Pongamia (Milletia pinnata) and Indian mustard (Brassica juncea) are oilseeds and have been suggested as feedstocks for biodiesel. Pongamia is a tropical tree legume native to India and Australia; plantations have been established at Gatton and Caboolture in southern Queensland, Roma in south-central Queensland and Kununurra in Western Australia. A breeding program for elite varieties from existing superior germplasm is now being undertaken by the ARC Centre of Excellence for Integrative Legume Research at the University of Queensland. Indian mustard is an annual oilseed crop closely related to canola and rapeseed. An Indian mustard breeding program for biodiesel production was established in 2006 at the University of Sydney Plant Breeding Institute at Narrabri by Professor Richard Trethowan. Indian mustard is now part of the four-year rotation there and there are two biodiesel batch processing plants to provide biodiesel self-sufficiency at Narrabri. The breeding program has been successful and 600 new advanced lines based on Pakistani/Australian crosses were tested in 2011. Promising high yielding lines with high oil content are now being tested in multi-locational pre-commercial regional trials.
Another potential bioethanol feedstock is agave (Agave spp.). Agave uses a type of photosynthesis called Crassulacean Acid Metabolism (CAM); agave plants open their stomata (microscopic pores) at night and take up carbon dioxide in the dark to form malic acid, which is then metabolised to release carbon dioxide for photosynthesis during the following day. By closing the stomata during the day, less water is lost and water use efficiency may be as much as six times greater than a C3 photosynthesis species, such as wheat. Hence, agave is adapted to semi-arid land not suitable for food production.
I conducted a study in collaboration with the University of Oxford, showing that bioethanol derived from agave has a positive energy balance: the bioenergy created is five times the amount required to produce it. In June 2009, Don Chambers and Joseph Holtum of James Cook University planted the first trial of blue agave (Agave tequilana) at Kalamia Estate, near Ayr in north Queensland. The plants are now two years old, and have survived two wet seasons as well as Cyclone Yasi. Growth rates have been higher than agave planted at the same time in Mexico.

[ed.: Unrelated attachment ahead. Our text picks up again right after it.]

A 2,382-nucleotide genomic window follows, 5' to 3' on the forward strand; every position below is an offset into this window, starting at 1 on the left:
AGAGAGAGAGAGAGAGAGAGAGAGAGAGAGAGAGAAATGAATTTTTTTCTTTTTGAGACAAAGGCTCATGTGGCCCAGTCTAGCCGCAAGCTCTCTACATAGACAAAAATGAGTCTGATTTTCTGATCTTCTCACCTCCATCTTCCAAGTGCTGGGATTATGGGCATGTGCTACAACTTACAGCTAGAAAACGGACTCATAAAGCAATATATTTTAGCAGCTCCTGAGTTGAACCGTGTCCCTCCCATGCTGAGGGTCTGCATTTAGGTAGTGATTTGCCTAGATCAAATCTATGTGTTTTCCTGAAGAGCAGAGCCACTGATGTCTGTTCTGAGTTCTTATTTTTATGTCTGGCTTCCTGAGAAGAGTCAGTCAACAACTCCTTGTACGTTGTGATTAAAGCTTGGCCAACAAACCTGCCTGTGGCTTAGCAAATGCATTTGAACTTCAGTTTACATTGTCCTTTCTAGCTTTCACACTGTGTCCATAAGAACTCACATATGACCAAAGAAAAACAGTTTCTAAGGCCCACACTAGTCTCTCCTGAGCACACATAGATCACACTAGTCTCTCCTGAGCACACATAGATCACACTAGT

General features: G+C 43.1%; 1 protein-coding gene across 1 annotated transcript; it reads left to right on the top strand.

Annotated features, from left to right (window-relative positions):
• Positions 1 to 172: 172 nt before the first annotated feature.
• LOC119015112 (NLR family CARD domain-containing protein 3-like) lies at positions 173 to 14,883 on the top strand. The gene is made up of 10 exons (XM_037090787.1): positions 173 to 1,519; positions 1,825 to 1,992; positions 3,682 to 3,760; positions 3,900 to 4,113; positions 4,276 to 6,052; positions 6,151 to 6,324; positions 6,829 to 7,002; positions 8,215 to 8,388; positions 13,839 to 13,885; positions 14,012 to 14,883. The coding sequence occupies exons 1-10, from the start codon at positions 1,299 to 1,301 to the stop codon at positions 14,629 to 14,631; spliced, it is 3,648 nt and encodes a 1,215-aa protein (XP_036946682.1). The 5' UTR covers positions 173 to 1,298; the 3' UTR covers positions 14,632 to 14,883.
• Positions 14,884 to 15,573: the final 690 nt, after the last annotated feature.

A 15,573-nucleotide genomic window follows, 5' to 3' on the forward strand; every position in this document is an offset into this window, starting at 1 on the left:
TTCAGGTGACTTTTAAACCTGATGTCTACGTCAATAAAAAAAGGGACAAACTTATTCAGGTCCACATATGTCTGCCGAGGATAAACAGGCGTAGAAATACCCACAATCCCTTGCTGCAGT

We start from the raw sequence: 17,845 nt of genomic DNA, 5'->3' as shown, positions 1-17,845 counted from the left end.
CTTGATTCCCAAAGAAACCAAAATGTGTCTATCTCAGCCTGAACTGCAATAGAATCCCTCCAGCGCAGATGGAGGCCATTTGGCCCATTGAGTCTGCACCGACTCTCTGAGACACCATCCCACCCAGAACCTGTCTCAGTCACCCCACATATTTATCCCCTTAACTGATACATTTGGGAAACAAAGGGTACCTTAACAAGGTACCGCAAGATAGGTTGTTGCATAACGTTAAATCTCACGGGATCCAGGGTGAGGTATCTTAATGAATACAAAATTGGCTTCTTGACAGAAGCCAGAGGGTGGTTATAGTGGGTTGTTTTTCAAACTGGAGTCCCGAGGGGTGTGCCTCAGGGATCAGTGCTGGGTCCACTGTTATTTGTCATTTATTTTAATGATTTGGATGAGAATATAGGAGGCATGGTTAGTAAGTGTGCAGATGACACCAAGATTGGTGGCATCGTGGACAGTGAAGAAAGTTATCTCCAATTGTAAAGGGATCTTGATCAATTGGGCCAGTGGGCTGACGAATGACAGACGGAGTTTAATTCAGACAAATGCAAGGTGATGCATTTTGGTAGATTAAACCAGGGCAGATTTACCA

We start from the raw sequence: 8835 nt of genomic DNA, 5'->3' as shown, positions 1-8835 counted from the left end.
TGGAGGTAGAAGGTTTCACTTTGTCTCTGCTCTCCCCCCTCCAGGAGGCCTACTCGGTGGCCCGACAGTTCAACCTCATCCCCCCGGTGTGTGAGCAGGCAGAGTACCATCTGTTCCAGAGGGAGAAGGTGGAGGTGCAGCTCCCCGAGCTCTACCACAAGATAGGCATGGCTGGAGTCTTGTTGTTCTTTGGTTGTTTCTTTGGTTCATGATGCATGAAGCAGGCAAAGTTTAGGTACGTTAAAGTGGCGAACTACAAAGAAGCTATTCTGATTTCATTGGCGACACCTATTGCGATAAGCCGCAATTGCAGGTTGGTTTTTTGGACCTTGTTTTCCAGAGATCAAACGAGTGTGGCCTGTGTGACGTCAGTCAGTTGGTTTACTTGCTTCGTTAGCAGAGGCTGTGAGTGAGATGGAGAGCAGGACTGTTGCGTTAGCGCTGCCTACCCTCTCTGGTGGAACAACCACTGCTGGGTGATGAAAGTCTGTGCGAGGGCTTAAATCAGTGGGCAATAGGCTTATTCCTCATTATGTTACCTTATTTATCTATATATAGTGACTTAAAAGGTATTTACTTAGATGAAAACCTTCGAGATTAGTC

New and novel feedstock conversion technologies are being developed such as fast pyrolysis and supercritical water treatment that can now convert any biomass feedstock such as wood residues (e.g., Eucalyptus spp.), agricultural residues (e.g., wheat and corn stalks), woody plants (e.g., poplar and willow coppice) and herbaceous C4 grasses (e.g., switchgrass, Miscanthus and sweet sorghum) into a green biocrude that can be processed into jet fuel, biodiesel, and bioethanol. Professor Thomas Maschmeyer at the University of Sydney is now developing a commercial supercritical water treatment for processing forestry waste and seaweed (macroalgae) into biocrude for companies such as Ignite Energy and Licella.
The transport sector uses 60% of global oil production and has relied on fossil-based liquid fuels for more than a century. Large-scale biofuel production has been criticised for replacing food production and consuming arable land. Hence, we should promote sustainable biofuel feedstocks growing on non-arable land to produce future renewable bioenergy in harmony with continued food and fibre production.